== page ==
Goalkeeper Jen Lee of the United States celebrates the gold medal after the gold medal game between United States and Canada during day nine of the Paralympic Games PyeongChang 2018 on March 18, 2018 in Gangneung, South Korea.
I am super excited about the Paralympic Winter Games. Normally the "countdown" for the Winter Games starts two years out when the Summer Games happen, but the Tokyo postponement due to the pandemic kind of threw us off.
Next thing you know, we’re a year out so it’s all “go time” as far as getting back our focus, getting back in the rhythm, starting to play really good hockey and getting our chemistry back with our teammates.
It’s an honor just to be able to have another chance to go to the Paralympics. Right now, nothing is set and they won't announce the final roster until a few months prior to the games. If I do get selected, this will be my third time representing Team USA at the Winter Paralympic Games so fingers crossed! My previous Games (2014 and 2018) had different preparation and expectations for me.
I just knew the first time, before Sochi in 2013, that the focus was hopefully getting selected and making the final roster after the success of making the national team for three seasons prior. The second time, before PyeongChang, I was actually battling to get back on the national team because I was sent down to our development team for two seasons. So going into the tryouts for the PyeongChang roster, I knew I had to give everything I’ve got and leave everything on the ice.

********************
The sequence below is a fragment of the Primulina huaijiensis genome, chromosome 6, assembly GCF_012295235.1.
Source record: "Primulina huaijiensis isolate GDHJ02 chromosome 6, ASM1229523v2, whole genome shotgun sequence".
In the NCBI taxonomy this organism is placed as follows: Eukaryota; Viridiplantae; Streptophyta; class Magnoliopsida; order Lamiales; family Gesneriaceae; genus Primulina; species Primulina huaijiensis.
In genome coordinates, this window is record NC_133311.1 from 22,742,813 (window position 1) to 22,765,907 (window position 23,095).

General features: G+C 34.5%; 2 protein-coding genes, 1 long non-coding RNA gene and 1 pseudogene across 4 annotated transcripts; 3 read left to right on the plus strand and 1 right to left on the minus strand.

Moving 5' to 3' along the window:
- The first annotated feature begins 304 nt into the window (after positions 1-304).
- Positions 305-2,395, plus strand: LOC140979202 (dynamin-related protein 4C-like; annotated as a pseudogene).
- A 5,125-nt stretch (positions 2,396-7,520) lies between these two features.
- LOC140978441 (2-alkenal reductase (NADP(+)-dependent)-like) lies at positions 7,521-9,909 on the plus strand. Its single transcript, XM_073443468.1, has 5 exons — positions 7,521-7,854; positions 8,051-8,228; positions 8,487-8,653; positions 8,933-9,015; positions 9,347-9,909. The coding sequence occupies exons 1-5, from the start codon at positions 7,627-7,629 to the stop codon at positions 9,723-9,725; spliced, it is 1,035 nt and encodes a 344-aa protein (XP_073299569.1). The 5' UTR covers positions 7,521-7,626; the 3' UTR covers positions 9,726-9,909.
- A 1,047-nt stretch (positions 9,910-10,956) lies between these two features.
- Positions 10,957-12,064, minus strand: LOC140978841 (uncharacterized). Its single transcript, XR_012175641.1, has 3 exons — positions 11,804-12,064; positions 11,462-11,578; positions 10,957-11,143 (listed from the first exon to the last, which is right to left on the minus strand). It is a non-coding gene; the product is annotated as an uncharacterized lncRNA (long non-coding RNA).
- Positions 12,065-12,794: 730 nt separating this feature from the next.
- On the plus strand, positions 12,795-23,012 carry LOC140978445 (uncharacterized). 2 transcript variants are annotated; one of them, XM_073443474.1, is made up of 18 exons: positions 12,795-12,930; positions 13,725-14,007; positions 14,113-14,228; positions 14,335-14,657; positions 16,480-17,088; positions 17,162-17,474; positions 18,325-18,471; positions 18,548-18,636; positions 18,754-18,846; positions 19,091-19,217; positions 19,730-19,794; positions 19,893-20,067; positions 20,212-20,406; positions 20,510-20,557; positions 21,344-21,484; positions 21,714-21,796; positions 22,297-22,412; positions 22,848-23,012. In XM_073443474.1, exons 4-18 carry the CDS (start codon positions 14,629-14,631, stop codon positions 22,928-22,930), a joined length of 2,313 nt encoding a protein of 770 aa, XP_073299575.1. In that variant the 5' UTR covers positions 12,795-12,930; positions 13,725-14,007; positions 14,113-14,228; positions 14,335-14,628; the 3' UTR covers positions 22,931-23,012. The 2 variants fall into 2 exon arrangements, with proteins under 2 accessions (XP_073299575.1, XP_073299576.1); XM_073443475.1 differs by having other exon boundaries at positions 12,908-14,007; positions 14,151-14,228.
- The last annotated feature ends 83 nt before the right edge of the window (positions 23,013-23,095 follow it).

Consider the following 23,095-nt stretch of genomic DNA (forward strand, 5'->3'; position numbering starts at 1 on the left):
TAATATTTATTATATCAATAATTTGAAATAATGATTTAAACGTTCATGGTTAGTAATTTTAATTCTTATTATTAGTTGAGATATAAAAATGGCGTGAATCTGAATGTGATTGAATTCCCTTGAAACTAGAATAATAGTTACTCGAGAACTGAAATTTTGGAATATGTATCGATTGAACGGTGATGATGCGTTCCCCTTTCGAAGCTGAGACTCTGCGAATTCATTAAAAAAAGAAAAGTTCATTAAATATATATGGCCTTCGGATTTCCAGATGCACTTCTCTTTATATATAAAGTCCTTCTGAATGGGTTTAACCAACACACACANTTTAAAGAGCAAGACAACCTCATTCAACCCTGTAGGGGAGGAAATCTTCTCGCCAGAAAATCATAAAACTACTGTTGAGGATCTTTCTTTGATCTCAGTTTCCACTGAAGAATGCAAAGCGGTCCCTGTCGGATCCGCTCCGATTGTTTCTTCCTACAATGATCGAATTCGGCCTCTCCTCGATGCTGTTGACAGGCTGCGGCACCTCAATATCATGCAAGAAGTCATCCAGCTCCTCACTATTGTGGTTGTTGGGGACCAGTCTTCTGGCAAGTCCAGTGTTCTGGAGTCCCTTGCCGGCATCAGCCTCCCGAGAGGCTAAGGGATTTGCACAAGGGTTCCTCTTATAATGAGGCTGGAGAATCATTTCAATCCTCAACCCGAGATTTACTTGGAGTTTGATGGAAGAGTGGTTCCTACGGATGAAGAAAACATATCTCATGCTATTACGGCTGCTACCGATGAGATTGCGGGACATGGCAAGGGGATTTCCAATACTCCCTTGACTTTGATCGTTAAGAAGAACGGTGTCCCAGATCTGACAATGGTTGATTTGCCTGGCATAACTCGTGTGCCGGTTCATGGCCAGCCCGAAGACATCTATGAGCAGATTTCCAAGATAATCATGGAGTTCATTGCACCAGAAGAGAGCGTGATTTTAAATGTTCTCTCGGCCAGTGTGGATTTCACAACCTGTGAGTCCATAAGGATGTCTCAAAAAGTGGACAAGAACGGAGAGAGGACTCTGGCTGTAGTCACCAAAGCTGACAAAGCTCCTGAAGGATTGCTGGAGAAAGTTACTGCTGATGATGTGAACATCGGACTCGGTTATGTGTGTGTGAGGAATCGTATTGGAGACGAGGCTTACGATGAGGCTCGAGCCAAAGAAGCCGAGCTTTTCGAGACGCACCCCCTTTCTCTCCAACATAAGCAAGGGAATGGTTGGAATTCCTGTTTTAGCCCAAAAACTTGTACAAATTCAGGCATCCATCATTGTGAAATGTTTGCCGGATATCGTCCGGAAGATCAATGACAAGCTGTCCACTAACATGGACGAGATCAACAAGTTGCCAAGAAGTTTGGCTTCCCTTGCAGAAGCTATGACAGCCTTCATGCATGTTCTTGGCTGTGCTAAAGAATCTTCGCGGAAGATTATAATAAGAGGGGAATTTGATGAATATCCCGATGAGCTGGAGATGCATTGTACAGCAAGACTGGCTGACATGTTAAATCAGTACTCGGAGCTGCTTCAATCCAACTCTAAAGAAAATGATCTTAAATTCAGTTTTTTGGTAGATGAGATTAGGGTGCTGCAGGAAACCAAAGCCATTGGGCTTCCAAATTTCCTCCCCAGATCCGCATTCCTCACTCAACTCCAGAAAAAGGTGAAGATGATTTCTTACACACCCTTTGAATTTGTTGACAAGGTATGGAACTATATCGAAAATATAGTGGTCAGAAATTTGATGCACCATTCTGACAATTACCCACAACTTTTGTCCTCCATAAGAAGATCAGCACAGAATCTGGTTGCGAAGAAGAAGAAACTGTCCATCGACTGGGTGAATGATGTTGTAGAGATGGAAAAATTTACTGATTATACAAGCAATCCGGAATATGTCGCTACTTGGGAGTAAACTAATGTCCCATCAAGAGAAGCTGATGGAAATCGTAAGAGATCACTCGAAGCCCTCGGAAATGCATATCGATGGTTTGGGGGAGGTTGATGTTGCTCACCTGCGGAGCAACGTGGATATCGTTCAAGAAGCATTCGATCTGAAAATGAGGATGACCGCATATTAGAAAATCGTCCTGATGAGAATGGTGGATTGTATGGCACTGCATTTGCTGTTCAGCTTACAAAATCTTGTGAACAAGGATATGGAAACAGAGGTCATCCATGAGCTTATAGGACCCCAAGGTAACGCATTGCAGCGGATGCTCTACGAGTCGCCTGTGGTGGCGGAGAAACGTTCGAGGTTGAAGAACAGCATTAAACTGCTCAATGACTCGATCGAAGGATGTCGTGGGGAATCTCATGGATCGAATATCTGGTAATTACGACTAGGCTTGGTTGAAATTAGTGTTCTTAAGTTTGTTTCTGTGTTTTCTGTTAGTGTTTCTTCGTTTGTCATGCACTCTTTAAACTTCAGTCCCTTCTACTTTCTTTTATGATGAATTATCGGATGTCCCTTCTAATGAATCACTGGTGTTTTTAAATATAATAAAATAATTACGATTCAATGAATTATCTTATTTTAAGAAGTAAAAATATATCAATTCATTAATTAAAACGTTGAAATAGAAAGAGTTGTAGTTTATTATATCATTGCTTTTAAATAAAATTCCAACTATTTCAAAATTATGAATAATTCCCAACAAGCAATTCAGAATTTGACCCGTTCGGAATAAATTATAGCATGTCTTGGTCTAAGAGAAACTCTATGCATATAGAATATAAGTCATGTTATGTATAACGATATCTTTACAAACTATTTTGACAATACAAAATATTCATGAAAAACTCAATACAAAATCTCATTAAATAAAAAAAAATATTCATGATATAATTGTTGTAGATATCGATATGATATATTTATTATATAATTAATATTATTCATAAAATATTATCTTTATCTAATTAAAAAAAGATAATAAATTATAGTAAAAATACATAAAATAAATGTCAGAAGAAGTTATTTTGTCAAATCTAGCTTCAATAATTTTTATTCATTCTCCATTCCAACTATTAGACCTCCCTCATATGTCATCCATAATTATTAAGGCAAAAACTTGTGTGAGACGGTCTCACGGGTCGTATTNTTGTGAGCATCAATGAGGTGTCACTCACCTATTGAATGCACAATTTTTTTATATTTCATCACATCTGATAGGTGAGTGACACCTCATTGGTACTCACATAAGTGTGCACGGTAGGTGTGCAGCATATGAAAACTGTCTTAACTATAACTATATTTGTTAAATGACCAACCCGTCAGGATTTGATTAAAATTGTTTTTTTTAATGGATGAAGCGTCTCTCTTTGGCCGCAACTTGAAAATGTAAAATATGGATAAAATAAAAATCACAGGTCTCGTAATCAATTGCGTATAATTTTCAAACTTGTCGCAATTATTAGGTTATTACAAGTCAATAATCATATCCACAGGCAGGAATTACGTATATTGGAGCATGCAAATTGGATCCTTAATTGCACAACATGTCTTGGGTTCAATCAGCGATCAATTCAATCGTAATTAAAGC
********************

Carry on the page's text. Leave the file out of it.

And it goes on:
Fast forward to now, it’s a little bit different. COVID-19 has a lot to do with it, but the goal has never changed. A lot of us have been getting together, skating and training on and off the ice, and we’re hoping a year from now we’ll be able to get the job done again.
We don’t really think about the pressure of winning our fourth straight gold medal. Obviously, we understand the success of the program and we’ve had great coaching staffs and general managers, but it’s all about focusing on the present moment and winning the next one that matters – the World Championships in the Czech Republic this June. After that, we will turn our focus to the Paralympic Games.
After our last season ended in February, the entire country shut down due to COVID-19, and the majority of us couldn't train for a couple of months. It was definitely tough because normally in the summer, we have a select camp for youth and upcoming development players in Buffalo, New York. The camp normally lasts about a week, followed by a national team tryout for a couple of days, but those events were postponed until further notice.
Our 2020-21 season should have started as early as September or October, including our club league season, but that was postponed as well.
In late February, some of the players got together for a training camp in Colorado. We were very happy to be able to get back on the ice and just excited to compete again. For me personally, there were a couple of players I haven’t seen since our season ended last year, so it was definitely exciting to see everybody.
You can always train by yourself or with two or three other guys, but until you have enough players to do a full-ice scrimmage, you can’t really get a good sense of where you are conditioning-wise. And training in Colorado, where the altitude is higher, also can whip you up into shape in no time.